Masimba Hwati. Dialogues with art. More insights into the 56th Venice Biennale 2015 Zimbabwe Pavilion. Pixels of Ubuntu/Unhu. Exploring the social and cultural identities of the 21st century. When works or art are created they take on new meanings that keep the concept growing.Msimba Hwati’s ten piece series makes all our visitors appreciate who we are in this life. The way the symbols are instantly identifiable by children as young as two to three years old. These have truly become our urban totems. A totem being a symbol that identifies ones  existence in relation to that which is in our surrounding or that of mythical quality. Masimba Hwati’s series ‘Urban totems’ series has what has been described by some of the visitors as being ‘pop and yet at the same time being relevant to our digital era’The element of using denim as the material to print on has fascinated many visitors and artists. The idea of denim was raised by a visitor who spoke of how ‘this transcends into the realm of industrialism and how denim is so constantly been a part of it all but from behind the scenes because we wear it’. Denim has been a part of us for many years and is a fabric that is used in industry and fashion. Shaping our identity. The totems in the portraits give the visitor and impression of being under a form of hypnosis. Controlled by the totem and guided to see. Guided to see the world in a Whats app way, twitter way, Google way and KFC way. Most visitors relate with the concept of Ubuntu/ Unhu as they observe how people no longer speak to each other verbally/ directly. A pleasing series to walk through as the portraits look back at you and remind you that you too are on whatsapp and Face Book and also drink coca cola. Our urban self. 

Masimba Hwati is interested in the memory and energy of traditional objects and the space they occupy in the urban world. His work explores the transformation and evolvement of Indigenous knowledge systems.

The dialogue contained in his work questions the “thinking” behind today’s modern thought and explores the altruistic possibilities that exists in non-material cultures

Masimba Hwati
Masimba Hwati. An insight into the work on exhibition at the 56th Venice Biennale 2015 Zimbabwe Pavilion. Pixels of Ubuntu/Unhu.Exploring the social and cultural identities of the 21st centuryMasimba Hwati has a series that is called ‘Urban Totems’. His series is the first eye catcher as you enter the Pavilion. His series has proven to be really connecting with the day to day technology and industry and how these are impacting on our perception of the world. ‘Urban Totems’ has successfully connected with a larger range of visitors in terms of age. From young children who can instantly decipher symbols such as twitter, yahoo and Bart Simpson to adults who can interpret the aggressive impact of super business powers. A true test on the actual impact these symbols have on globally. Hwati has an interesting element to his work and that is the buttons that are placed at the base of almost each of his ‘Urban Totems’ series. These have caused great curiosity in the visitors. Some from an older generation can relate to the games they used to play with buttons. The aim was to throw a button and aim for the marked circle. If one aims well then they win all the thrown buttons. The idea being to contrast the innocence of children with the aggressive approach of the social and consumer media. A very strong ten piece series that immediately relates to a current state of existence. In the name of what we call ‘progress’, and ‘development’ our Ubuntu/ Unhu is being challenged.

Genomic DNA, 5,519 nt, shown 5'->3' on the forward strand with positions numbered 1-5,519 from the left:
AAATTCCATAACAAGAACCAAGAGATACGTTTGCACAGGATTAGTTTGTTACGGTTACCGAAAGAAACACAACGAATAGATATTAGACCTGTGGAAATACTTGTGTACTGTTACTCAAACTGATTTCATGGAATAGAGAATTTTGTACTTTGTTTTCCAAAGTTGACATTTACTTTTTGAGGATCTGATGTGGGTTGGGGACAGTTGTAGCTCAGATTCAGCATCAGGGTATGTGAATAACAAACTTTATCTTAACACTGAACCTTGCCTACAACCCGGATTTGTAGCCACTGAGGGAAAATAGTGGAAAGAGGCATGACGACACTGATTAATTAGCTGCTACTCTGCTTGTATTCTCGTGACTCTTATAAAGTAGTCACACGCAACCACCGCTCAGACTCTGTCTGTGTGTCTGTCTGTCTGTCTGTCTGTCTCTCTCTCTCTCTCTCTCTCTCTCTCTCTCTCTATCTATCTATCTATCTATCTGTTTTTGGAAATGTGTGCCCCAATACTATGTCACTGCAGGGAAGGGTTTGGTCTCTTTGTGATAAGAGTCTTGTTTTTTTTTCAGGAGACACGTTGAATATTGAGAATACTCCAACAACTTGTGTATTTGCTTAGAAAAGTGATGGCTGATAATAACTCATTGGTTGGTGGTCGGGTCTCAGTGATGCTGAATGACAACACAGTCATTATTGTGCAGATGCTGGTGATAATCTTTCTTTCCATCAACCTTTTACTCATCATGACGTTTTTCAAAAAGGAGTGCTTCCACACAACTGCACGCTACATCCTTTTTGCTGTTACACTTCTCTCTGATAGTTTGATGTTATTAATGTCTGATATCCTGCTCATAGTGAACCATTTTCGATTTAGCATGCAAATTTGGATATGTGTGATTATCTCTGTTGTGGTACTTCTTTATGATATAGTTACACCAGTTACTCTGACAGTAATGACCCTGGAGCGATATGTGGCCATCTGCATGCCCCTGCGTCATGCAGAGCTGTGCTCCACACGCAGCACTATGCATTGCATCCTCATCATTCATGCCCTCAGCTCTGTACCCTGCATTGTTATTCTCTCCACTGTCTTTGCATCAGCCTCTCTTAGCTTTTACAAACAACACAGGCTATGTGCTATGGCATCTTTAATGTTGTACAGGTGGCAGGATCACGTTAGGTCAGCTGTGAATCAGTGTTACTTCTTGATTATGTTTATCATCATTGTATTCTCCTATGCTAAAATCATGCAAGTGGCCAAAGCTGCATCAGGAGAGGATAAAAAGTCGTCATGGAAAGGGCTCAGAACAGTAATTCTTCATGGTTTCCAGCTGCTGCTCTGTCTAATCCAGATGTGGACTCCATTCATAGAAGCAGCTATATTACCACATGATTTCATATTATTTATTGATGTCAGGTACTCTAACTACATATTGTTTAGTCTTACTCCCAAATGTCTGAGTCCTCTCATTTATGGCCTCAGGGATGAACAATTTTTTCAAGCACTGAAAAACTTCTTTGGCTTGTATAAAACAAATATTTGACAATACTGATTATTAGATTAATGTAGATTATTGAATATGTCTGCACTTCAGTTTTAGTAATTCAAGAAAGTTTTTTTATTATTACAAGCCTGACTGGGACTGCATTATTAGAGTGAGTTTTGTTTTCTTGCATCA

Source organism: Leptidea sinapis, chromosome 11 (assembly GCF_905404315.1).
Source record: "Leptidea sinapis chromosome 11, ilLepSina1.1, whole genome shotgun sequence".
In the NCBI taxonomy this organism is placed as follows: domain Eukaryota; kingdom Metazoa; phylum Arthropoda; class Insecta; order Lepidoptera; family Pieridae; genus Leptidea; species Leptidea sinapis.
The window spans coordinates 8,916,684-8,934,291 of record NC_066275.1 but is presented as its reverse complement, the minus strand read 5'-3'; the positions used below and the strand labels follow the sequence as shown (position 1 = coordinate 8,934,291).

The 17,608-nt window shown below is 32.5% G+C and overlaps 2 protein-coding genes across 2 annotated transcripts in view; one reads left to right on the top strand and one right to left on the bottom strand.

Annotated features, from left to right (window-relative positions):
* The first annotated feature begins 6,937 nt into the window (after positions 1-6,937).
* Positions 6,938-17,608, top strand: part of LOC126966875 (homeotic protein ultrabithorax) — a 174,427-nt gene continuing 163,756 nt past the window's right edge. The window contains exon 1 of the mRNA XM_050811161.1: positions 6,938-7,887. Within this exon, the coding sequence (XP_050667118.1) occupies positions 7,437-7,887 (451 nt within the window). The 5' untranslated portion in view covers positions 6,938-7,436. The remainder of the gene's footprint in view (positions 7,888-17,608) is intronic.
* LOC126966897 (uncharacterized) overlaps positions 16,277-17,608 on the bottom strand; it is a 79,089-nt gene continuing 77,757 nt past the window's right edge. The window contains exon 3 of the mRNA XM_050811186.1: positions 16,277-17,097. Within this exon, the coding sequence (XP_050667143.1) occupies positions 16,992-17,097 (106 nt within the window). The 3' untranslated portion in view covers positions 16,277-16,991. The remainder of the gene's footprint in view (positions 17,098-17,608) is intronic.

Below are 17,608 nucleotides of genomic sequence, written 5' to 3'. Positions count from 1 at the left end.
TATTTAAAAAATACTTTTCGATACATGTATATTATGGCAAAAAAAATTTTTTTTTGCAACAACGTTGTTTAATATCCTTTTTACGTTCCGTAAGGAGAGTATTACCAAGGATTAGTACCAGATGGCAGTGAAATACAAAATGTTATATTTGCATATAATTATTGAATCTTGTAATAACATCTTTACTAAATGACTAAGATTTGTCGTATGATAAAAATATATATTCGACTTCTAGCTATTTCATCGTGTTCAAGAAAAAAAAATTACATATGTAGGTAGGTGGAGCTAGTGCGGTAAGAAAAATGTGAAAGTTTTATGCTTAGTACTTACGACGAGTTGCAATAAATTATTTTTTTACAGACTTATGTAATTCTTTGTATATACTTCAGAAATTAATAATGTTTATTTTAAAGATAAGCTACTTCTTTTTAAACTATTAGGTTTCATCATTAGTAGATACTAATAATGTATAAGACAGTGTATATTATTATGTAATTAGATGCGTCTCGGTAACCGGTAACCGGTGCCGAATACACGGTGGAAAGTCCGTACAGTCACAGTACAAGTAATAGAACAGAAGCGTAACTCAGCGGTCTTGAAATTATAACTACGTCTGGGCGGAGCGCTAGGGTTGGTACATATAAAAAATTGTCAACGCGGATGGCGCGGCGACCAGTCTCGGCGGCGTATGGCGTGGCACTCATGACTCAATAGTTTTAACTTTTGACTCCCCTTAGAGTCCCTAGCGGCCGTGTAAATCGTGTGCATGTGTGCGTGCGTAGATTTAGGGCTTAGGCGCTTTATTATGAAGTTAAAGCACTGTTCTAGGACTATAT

Masimba says, “I’m looking at how these systems co-exist with current paradigms .The idea of “Harmonic incongruence” and juxtaposition of esoteric cultural elements with Modern mainstream symbolism is an underpinning factor in this thought process.

His Urban totems series questions whether technology’s pixilating of our Ubuntu/Unhu has enhanced or distorted our humanity.

Credits: Story

Doreen sibanda- Commissioner
Raphael Chikukwa -Chief Curator
Tafadzwa Gwetai - Assistant Curator
Paul Bradley Venice Conultant

Gareth Nyandoro- Artist
Chikonzero Chazunguza - Artist
Masimba Hwati - Artist

Silus Matopa - coordinating team
Fadzai Muchemwa - coordinating team

Ministry of Education, Sport and Culture
The National Gallery of Zimbabwe

Swiss Agency for Development and Coorperation .SDC

Culture Fund

European Union


Credits: All media
The story featured may in some cases have been created by an independent third party and may not always represent the views of the institutions, listed below, who have supplied the content.
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